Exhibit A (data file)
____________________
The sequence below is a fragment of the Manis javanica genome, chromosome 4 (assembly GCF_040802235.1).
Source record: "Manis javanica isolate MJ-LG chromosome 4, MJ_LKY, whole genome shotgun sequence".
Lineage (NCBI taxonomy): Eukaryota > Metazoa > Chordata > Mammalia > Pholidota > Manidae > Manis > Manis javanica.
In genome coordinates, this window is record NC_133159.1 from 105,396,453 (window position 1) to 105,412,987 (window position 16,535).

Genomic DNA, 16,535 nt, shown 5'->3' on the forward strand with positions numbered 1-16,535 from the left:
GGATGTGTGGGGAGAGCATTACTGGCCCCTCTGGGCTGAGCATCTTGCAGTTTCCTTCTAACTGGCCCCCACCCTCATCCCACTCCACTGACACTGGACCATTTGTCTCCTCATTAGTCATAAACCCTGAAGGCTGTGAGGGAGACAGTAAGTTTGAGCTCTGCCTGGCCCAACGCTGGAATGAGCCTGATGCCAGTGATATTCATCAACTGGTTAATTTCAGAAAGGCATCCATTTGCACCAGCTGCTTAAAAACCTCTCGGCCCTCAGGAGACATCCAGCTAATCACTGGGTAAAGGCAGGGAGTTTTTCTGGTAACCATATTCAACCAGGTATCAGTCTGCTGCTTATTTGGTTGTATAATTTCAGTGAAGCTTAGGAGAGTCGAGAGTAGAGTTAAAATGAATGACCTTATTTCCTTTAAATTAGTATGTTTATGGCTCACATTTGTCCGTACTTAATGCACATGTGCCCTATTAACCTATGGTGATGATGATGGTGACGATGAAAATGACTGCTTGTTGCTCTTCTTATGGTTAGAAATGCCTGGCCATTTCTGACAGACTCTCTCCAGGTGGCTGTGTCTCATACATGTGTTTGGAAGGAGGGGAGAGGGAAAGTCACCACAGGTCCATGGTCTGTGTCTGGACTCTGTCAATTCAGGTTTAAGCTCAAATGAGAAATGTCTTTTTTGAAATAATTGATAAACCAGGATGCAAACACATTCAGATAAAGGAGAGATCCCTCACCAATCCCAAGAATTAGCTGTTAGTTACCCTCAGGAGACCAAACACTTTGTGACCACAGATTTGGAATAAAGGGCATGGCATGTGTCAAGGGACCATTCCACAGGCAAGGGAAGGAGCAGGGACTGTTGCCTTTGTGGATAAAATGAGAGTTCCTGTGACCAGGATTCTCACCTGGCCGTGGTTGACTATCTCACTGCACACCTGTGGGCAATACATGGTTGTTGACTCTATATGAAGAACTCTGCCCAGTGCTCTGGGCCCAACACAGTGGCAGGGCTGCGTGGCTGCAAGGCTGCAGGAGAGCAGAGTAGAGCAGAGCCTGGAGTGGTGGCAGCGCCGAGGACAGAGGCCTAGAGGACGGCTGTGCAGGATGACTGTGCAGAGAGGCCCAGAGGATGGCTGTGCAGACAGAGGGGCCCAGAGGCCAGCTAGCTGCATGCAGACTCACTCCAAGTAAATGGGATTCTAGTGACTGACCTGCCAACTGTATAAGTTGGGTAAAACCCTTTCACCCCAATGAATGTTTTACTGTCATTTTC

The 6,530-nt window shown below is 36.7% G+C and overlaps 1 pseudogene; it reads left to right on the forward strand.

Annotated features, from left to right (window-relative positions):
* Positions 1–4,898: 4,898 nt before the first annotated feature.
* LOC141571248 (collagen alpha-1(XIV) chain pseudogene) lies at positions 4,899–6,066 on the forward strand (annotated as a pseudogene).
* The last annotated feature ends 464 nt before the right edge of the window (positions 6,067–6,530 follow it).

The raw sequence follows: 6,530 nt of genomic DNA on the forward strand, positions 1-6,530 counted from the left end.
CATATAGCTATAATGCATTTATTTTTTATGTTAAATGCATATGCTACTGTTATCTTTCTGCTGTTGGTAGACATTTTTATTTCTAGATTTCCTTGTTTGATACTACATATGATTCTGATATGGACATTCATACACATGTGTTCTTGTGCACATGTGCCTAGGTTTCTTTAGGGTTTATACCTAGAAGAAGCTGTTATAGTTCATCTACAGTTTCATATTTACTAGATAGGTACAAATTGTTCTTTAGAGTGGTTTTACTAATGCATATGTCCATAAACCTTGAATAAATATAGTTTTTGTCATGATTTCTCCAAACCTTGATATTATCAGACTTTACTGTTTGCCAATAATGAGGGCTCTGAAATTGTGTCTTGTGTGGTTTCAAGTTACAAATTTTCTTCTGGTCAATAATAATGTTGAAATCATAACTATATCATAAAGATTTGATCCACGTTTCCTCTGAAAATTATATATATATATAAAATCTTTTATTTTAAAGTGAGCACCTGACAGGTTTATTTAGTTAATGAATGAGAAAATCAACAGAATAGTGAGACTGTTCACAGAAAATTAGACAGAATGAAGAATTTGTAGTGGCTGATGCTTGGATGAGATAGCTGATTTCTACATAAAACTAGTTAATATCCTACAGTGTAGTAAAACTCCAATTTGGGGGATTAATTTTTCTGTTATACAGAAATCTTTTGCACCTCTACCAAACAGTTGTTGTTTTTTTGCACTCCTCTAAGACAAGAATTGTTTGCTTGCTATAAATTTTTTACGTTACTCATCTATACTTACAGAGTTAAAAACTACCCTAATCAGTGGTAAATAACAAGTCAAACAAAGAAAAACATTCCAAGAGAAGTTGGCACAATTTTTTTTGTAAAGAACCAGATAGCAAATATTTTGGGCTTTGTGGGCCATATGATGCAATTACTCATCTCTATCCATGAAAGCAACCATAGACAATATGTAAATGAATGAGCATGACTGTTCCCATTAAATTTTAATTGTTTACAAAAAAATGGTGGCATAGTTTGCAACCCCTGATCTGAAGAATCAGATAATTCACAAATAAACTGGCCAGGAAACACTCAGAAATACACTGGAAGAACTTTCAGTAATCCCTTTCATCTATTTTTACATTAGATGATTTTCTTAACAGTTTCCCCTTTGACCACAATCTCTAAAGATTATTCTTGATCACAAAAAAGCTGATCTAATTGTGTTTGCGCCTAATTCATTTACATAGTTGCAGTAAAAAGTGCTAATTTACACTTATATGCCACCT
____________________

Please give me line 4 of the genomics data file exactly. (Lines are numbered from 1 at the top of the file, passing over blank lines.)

In genome coordinates, this window is record NC_133159.1 from 105,396,453 (window position 1) to 105,412,987 (window position 16,535).